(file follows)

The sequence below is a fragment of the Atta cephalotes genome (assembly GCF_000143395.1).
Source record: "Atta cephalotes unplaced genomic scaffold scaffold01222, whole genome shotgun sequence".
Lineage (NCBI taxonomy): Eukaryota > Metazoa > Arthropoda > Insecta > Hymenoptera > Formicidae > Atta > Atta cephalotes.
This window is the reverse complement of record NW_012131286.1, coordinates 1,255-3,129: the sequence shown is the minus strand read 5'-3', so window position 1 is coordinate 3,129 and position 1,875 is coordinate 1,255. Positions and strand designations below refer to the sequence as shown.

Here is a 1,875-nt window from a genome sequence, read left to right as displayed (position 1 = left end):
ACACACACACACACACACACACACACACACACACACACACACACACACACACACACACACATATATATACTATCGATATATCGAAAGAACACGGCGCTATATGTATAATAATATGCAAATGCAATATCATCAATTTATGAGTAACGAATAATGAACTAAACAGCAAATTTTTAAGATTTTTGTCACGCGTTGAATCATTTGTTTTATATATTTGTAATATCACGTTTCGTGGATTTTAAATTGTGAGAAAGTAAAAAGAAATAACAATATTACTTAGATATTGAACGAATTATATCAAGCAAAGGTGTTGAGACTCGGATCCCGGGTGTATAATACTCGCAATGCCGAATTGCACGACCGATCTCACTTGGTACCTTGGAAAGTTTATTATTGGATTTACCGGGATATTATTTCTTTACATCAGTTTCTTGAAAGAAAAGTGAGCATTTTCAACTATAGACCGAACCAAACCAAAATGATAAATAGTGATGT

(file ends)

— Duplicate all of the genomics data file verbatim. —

The sequence below is a fragment of the Atta cephalotes genome (assembly GCF_000143395.1).
Source record: "Atta cephalotes unplaced genomic scaffold scaffold01222, whole genome shotgun sequence".
Lineage (NCBI taxonomy): Eukaryota > Metazoa > Arthropoda > Insecta > Hymenoptera > Formicidae > Atta > Atta cephalotes.
This window is the reverse complement of record NW_012131286.1, coordinates 1,255-3,129: the sequence shown is the minus strand read 5'-3', so window position 1 is coordinate 3,129 and position 1,875 is coordinate 1,255. Positions and strand designations below refer to the sequence as shown.

Here is a 1,875-nt window from a genome sequence, read left to right as displayed (position 1 = left end):
ACACACACACACACACACACACACACACACACACACACACACACACACACACACACACACATATATATACTATCGATATATCGAAAGAACACGGCGCTATATGTATAATAATATGCAAATGCAATATCATCAATTTATGAGTAACGAATAATGAACTAAACAGCAAATTTTTAAGATTTTTGTCACGCGTTGAATCATTTGTTTTATATATTTGTAATATCACGTTTCGTGGATTTTAAATTGTGAGAAAGTAAAAAGAAATAACAATATTACTTAGATATTGAACGAATTATATCAAGCAAAGGTGTTGAGACTCGGATCCCGGGTGTATAATACTCGCAATGCCGAATTGCACGACCGATCTCACTTGGTACCTTGGAAAGTTTATTATTGGATTTACCGGGATATTATTTCTTTACATCAGTTTCTTGAAAGAAAAGTGAGCATTTTCAACTATAGACCGAACCAAACCAAAATGATAAATAGTGATGT